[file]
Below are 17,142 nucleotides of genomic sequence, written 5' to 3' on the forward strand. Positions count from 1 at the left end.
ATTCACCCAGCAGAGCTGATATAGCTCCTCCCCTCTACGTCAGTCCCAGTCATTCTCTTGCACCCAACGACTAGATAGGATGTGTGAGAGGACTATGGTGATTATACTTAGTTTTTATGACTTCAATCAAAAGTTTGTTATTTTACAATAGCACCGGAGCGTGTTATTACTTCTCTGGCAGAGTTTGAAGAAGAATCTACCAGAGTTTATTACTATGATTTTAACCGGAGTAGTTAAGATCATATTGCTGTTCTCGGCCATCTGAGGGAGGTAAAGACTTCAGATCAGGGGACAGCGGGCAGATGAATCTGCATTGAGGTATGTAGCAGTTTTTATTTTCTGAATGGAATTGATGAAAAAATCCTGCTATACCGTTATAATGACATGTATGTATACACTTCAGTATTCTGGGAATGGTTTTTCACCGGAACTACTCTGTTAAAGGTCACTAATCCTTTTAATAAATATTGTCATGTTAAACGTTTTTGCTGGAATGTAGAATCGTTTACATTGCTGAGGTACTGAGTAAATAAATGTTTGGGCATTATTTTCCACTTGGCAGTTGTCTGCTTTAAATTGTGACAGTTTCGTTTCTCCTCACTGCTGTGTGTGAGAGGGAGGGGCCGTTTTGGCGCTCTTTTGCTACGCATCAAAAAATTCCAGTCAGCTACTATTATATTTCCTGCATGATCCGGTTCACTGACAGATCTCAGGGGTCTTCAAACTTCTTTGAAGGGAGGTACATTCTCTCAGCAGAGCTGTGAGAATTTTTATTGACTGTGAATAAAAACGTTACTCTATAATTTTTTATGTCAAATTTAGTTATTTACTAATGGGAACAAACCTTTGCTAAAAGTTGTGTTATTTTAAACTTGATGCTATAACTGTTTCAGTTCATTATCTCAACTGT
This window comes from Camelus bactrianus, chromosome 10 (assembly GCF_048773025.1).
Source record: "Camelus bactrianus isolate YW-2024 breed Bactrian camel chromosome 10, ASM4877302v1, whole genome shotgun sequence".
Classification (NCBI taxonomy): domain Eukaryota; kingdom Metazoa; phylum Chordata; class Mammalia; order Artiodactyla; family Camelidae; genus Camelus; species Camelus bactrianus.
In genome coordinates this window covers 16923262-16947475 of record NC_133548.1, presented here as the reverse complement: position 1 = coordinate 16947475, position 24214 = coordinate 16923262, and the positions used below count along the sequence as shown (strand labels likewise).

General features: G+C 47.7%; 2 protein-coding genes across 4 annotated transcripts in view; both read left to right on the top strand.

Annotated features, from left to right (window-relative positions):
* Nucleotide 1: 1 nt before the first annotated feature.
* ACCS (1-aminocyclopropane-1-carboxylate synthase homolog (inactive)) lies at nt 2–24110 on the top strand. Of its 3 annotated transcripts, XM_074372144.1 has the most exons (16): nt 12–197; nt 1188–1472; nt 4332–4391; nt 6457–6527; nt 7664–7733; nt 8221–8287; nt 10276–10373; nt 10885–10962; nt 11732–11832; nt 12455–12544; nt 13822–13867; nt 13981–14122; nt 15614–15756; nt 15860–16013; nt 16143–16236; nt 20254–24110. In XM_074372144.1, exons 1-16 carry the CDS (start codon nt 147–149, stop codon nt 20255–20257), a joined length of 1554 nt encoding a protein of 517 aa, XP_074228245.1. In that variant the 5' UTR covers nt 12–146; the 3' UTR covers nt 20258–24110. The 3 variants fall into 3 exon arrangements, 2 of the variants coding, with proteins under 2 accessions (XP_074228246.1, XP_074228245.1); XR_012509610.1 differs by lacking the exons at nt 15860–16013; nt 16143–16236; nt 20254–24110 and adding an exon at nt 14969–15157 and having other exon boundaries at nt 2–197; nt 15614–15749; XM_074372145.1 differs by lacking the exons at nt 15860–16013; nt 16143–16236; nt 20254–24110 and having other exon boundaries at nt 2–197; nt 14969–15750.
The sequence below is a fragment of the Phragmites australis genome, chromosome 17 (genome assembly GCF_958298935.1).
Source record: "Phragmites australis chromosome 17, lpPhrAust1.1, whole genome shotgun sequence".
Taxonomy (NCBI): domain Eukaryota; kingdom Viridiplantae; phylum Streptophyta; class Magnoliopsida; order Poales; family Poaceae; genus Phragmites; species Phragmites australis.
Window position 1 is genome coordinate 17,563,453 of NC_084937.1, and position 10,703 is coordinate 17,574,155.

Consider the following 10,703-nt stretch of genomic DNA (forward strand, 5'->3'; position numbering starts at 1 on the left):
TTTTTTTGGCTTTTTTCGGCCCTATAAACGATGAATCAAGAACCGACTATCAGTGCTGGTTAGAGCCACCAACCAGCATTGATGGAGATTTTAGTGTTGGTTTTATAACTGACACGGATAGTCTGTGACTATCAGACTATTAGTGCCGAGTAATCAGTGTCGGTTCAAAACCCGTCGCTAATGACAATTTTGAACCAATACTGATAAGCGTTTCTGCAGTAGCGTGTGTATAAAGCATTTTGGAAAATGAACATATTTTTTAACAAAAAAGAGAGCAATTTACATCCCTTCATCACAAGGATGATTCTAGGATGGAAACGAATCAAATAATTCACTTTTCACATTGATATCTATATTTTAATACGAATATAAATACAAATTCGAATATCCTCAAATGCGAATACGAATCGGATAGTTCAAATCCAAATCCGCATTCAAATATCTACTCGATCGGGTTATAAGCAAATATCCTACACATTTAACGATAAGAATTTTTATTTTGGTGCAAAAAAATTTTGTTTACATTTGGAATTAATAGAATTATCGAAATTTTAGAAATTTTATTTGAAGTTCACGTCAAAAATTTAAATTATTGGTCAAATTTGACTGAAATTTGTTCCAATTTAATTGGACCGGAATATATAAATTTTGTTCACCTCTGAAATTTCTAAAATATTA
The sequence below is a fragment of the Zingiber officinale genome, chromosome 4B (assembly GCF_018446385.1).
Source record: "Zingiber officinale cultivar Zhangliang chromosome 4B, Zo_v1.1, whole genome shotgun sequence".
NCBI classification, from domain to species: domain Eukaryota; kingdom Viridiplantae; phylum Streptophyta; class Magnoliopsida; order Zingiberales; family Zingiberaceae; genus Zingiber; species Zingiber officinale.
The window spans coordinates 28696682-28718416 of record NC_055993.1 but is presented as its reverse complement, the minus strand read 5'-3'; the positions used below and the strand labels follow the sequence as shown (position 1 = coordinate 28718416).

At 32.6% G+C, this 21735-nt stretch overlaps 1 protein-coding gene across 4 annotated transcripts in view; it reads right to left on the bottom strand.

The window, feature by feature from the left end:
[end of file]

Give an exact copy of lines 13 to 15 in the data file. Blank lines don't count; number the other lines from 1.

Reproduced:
Taxonomy (NCBI): domain Eukaryota; kingdom Viridiplantae; phylum Streptophyta; class Magnoliopsida; order Poales; family Poaceae; genus Phragmites; species Phragmites australis.
Window position 1 is genome coordinate 17,563,453 of NC_084937.1, and position 10,703 is coordinate 17,574,155.

Consider the following 10,703-nt stretch of genomic DNA (forward strand, 5'->3'; position numbering starts at 1 on the left):